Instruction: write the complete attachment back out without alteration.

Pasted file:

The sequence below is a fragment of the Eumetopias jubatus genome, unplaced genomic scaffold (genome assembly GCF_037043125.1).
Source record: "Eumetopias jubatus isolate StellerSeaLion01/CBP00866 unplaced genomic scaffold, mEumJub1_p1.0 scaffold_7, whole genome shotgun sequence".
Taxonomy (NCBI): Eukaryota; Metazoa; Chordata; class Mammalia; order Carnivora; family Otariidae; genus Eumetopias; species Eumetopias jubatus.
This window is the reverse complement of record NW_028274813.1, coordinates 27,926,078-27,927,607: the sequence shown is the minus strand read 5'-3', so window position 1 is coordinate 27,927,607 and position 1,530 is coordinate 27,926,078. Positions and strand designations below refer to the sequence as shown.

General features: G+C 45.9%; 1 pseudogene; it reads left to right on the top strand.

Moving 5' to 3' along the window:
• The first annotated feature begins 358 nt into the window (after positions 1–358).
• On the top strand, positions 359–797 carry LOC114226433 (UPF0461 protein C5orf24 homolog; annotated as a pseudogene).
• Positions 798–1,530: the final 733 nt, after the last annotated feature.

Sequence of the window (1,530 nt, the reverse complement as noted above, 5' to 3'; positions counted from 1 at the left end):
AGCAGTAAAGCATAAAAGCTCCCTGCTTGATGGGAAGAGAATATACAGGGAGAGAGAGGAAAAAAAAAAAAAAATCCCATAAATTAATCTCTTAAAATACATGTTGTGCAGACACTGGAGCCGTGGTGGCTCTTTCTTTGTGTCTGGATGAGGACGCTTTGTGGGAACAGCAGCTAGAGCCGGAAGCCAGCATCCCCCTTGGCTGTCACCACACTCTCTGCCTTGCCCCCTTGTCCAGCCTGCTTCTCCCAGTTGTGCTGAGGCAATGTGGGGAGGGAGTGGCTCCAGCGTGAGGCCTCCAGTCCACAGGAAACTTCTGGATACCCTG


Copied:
The sequence below is a fragment of the Eumetopias jubatus genome, unplaced genomic scaffold (genome assembly GCF_037043125.1).
Source record: "Eumetopias jubatus isolate StellerSeaLion01/CBP00866 unplaced genomic scaffold, mEumJub1_p1.0 scaffold_7, whole genome shotgun sequence".
Taxonomy (NCBI): Eukaryota; Metazoa; Chordata; class Mammalia; order Carnivora; family Otariidae; genus Eumetopias; species Eumetopias jubatus.
This window is the reverse complement of record NW_028274813.1, coordinates 27,926,078-27,927,607: the sequence shown is the minus strand read 5'-3', so window position 1 is coordinate 27,927,607 and position 1,530 is coordinate 27,926,078. Positions and strand designations below refer to the sequence as shown.

General features: G+C 45.9%; 1 pseudogene; it reads left to right on the top strand.

Moving 5' to 3' along the window:
• The first annotated feature begins 358 nt into the window (after positions 1–358).
• On the top strand, positions 359–797 carry LOC114226433 (UPF0461 protein C5orf24 homolog; annotated as a pseudogene).
• Positions 798–1,530: the final 733 nt, after the last annotated feature.

Sequence of the window (1,530 nt, the reverse complement as noted above, 5' to 3'; positions counted from 1 at the left end):
AGCAGTAAAGCATAAAAGCTCCCTGCTTGATGGGAAGAGAATATACAGGGAGAGAGAGGAAAAAAAAAAAAAAATCCCATAAATTAATCTCTTAAAATACATGTTGTGCAGACACTGGAGCCGTGGTGGCTCTTTCTTTGTGTCTGGATGAGGACGCTTTGTGGGAACAGCAGCTAGAGCCGGAAGCCAGCATCCCCCTTGGCTGTCACCACACTCTCTGCCTTGCCCCCTTGTCCAGCCTGCTTCTCCCAGTTGTGCTGAGGCAATGTGGGGAGGGAGTGGCTCCAGCGTGAGGCCTCCAGTCCACAGGAAACTTCTGGATACCCTG